One of the disadvantages of not being in the presence of one another because of this physical distancing is that it's difficult to judge how our friends or family are doing. What do you think as a community we need to look out for right now? 
I think … just trying to keep tabs on the people that you care about, and make sure they know that you're not judging them. You love them and will love them, no matter what they're going through … because it's very easy, when you're in the throes of mental illness or in the middle of an emotional pit to think that this is just a weakness that pertains to you and nobody else, and that you are feeble and undeserving of help. 
Many people may find themselves having to go to an employer now or in the future to say that they're struggling. You've been in that position. How hard was that for you?
Incredibly hard. It's still hard, even though this is something that I've had to do multiple times. It's hard for me because my job is such an important part of who I am and my work is such an important part of who I am.

I'm learning that it's important for your employer to know the truth of what's going on. But they also don't have a right to know your private struggles. I think everybody on their own has to find that where that balance lies.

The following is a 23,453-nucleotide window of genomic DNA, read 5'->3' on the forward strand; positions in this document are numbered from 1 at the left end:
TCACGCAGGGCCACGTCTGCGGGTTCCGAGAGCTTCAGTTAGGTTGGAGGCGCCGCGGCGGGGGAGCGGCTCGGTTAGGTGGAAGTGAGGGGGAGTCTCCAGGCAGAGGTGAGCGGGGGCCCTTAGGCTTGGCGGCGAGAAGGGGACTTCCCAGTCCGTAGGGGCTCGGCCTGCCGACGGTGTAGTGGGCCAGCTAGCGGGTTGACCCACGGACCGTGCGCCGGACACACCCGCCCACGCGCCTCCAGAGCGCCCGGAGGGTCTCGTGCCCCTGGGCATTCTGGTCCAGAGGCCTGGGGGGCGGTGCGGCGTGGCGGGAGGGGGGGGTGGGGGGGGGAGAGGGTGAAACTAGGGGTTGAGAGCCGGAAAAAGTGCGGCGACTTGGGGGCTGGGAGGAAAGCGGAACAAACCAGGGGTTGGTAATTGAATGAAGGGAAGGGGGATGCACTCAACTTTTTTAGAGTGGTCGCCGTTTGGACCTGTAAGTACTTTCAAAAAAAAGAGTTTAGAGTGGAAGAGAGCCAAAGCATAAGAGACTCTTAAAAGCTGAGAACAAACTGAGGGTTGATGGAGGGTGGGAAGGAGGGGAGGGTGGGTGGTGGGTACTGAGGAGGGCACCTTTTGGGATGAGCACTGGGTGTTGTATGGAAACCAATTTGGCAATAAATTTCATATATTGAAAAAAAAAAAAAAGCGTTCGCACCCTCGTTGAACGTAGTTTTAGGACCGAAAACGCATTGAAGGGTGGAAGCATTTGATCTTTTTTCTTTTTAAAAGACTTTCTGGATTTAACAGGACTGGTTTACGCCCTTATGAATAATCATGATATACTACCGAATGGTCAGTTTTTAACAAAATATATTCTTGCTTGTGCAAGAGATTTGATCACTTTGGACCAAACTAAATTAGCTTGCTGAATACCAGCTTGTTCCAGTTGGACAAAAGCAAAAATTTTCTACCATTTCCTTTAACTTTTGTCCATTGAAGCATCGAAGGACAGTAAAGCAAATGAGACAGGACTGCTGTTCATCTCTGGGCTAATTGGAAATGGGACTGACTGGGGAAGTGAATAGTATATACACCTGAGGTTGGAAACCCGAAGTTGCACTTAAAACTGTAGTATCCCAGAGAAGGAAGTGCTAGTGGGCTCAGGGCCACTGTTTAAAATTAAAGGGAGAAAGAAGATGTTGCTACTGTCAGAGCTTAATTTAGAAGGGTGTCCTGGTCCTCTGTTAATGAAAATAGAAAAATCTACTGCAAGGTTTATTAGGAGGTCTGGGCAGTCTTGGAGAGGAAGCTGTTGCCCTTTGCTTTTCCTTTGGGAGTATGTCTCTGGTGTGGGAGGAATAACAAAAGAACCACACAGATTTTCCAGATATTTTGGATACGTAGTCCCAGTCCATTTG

It's painful and it's scary. It freaks me out every time I have to do it.- Anna Mehler Paperny on talking to her employer about her mental health struggles

For example, if…. you need time off, [or]  you need them to cover, say the cost of drugs, it's important for you to say what you need, and why you need it in the most straightforward way possible … Just remember, they want you to work for them because they respect the work that you do, and they want you to be able to continue to work for them. 
It's painful and it's scary. It freaks me out every time I have to do it. But I'm always much more relieved afterwards when I've been straightforward and forthright with my employer in times like these.
It's scary because of the way society stigmatizes people who ask for help when they're in a mental health crisis?
Very much. It's intensely scary to admit that you ... are struggling with a mental illness when as a society, we tend to disregard mental illness in so many ways.

It's so harmful when we do that because the more people try to sort of swallow it up within themselves and … to just get past it, the worse it becomes.

Anna Mehler Paperny, pictured here with her four-legged friend, says she's been fortunate she has a boss who has been empathetic to her struggles. (Submitted by Anna Mehler Paperny)